Charlize Theron reminds us of a shameful episode in our history
Some of the excesses of the apartheid era derived from British military tactics against the Boers
TO THE modern world, the ‘liberation struggle’ in South Africa means the campaign against Apartheid. But there were two other ‘liberation struggles’ in South African history, now rarely mentioned, because they don’t quite fit into the post-colonial liberation narrative - the two wars fought against the British Empire by the independent Boer republics of the Orange Free State and the Transvaal. The First Boer War took place in 1880–1881 and the far bloodier Second lasted from 1899 to 1902.
Taking up arms against the British Empire in the cause of freedom is felt to be an honourable thing in many parts of the world. The Indians make much of their ‘First War of Independence’ (to us merely the Indian Mutiny of 1857 - and some are to this day a little embarrassed that in the end the British ‘quit’ India without a fight). Politics in Ireland remains largely a matter of squabbling over the ‘succession’ – which group are the true heirs of the men and women who launched the Easter Rising of 1916.
But there are few liberation honours for the Boers, the most effective of all the internal opponents of the British Empire.
Unlike many guerrilla forces, the Boer units or ‘Commandos’ were more than a match for British regulars in pitched as well as running battles. The British military were so impressed that in the Second World War they adopted the word ‘commando’ for specialised raiding units in tribute to the effectiveness and guile of their Boer opponents. The Royal Marines, of course, use the term proudly to this day.
In the end, to beat them, we had to dispatch a force of 450,000 men to South Africa. Even then, in May 1902, when the Boers surrendered they still had 20,000 men in the field.
But it was the way the Boers were beaten that is illuminating and tragic. We ran a scorched earth policy, burning Boer farms and forcibly evicting their inhabitants - the pith helmets of the soldiers taking part the only clue in faded photographs that this was the British Empire in the early days of the last century rather than, say, Poland or the Ukraine in 1942.
After dehousing them, we confined Boer women and children in ‘concentration’ camps in vile conditions with little food or medical support. Of the 24,000 Boers who died in the war, 20,000 were women and children, mostly from starvation and disease.
It wasn’t entirely deliberate but it was a shameful episode that hardened the outlook of many Boers and their descendants. They deserve at least a little understanding. Some of the excesses of apartheid – the forced removal of hundreds of thousands of ‘non-whites’ from their traditional neighbourhoods and districts - derive originally from British military tactics used against the Boers and enthusiastically endorsed by our commanders in the field and the government in London.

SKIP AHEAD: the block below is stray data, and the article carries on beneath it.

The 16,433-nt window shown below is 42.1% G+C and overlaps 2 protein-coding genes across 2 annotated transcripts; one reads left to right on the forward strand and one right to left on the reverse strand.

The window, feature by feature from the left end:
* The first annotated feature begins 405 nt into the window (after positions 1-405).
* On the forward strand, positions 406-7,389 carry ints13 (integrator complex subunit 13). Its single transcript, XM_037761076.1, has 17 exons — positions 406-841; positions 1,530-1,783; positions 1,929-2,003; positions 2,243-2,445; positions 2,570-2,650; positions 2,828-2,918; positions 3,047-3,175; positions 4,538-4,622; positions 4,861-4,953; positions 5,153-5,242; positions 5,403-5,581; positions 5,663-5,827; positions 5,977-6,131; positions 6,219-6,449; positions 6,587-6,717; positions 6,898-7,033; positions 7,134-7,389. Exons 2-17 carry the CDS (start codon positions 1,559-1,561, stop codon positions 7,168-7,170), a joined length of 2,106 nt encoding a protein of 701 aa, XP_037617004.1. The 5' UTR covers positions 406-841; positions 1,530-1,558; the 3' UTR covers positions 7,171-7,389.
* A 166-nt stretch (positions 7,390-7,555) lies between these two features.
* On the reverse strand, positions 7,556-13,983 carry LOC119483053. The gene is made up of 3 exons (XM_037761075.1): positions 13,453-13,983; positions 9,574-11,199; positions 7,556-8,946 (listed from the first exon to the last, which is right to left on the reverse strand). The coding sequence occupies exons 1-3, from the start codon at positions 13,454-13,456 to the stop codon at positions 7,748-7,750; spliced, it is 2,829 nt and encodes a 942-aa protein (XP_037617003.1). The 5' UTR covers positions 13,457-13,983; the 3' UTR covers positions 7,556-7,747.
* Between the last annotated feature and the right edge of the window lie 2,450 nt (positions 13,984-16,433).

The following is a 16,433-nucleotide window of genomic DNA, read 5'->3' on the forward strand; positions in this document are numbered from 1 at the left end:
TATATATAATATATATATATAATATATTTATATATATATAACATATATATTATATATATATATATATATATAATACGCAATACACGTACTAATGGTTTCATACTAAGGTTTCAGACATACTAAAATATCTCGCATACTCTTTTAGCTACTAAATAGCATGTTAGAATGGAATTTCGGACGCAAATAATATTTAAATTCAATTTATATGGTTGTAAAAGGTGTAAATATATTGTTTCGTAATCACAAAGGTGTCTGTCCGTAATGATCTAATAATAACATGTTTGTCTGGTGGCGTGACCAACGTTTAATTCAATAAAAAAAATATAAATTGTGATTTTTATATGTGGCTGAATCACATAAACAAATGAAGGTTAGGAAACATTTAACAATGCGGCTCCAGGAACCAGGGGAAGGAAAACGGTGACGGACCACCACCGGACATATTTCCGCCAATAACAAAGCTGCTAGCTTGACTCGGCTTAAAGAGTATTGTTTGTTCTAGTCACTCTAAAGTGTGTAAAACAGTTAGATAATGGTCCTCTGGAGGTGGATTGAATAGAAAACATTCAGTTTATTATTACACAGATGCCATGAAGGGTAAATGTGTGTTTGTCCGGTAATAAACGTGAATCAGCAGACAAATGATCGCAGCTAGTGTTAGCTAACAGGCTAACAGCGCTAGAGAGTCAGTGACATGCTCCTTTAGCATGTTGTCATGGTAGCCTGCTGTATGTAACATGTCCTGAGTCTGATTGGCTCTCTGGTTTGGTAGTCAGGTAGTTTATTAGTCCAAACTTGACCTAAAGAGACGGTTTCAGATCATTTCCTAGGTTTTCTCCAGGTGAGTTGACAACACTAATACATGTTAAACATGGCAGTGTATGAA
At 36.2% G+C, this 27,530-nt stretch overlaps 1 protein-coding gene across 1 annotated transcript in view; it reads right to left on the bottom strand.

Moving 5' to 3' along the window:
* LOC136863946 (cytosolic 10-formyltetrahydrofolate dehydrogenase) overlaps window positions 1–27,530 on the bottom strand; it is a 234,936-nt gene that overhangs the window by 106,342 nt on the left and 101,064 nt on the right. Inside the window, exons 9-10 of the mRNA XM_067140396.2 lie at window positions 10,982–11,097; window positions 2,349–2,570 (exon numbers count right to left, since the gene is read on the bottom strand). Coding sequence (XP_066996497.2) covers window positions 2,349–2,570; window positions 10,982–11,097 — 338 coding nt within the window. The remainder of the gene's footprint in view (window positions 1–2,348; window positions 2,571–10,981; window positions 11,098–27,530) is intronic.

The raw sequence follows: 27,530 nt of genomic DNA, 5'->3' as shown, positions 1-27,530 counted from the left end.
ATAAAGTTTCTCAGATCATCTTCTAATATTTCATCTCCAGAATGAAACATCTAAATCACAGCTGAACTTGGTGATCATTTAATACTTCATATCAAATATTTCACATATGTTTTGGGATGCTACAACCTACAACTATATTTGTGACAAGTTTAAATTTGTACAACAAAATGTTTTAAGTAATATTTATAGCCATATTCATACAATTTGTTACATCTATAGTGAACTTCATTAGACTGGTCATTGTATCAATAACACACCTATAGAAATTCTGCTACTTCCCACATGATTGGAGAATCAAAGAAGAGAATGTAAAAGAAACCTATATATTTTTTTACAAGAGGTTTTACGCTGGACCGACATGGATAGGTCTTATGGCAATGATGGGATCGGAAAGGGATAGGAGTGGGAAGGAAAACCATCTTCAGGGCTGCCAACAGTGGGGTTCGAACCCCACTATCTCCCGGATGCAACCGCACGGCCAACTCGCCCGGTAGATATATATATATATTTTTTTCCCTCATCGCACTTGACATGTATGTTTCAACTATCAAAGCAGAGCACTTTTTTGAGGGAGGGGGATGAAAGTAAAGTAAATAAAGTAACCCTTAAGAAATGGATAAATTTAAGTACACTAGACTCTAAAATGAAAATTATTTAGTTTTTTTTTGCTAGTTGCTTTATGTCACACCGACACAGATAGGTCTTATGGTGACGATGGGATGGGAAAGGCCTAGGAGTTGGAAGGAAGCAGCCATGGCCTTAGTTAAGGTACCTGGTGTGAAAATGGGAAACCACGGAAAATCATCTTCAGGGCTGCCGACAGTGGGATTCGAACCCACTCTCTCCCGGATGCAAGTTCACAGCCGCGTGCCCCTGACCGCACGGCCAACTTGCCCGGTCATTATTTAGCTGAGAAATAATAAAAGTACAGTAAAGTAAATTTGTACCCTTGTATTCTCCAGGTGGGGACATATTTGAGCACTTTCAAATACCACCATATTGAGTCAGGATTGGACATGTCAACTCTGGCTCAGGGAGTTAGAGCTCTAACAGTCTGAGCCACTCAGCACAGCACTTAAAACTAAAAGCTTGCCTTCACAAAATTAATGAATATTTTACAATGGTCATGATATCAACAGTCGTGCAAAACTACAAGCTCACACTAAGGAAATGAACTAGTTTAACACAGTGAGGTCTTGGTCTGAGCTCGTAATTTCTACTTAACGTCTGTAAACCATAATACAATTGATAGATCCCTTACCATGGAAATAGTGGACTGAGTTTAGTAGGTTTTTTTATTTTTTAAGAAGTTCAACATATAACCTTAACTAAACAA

The Boers were to many an enigmatic and peculiar people. In their stern Calvinistic world view they were the predestined elect. Everyone else was inferior, especially blacks and to some extent the English. But they worked hard, worshipped God and loved their country. In the end they gave up control over South Africa voluntarily – certainly not as a result of military pressure from the vastly overrated armed wing of the ANC.
We know President Mandela admired the spirit of the Boer guerrillas, unveiling a memorial in Pretoria in 2002 to one of the most famous, Danie Theron, praising him for his bravery, humanity – he treated prisoners well - and desire to do the right thing for his country. He spoke, unusually for him in public, in Afrikaans.
Theron, a supremely skilled scout and raider, was once described by Lord Roberts, the British commander in chief in South Africa, as “the hardest thorn in the flesh of the British advance”. Roberts offered a £1,000 reward for his capture, a stupendous sum. At the same time, the Boers were offering a mere £25 for the recapture of an annoying young British officer who had absconded from one of their prisoner of war camps – Winston Churchill.
President Mandela respected the Boer tradition and regarded Afrikaners as much a part of the future of South Africa as every other tribe or people living there. But sadly it is not the universal view. For some, their vision of a Rainbow Nation does not include whites, especially Boers. Let’s hope it remains a minority view.
Danie’s great, great niece, the actress Charlize Theron, was cheered to the echo when she appeared at President Mandela’s memorial service in Johannesburg yesterday. Of course she is glamorous and gorgeous and the only South African ever to win an Oscar. But it would be nice to think that at least some of the cheering was not just because she’s a celebrity actress - but because she’s a close relative of one of South Africa’s great military heroes. ·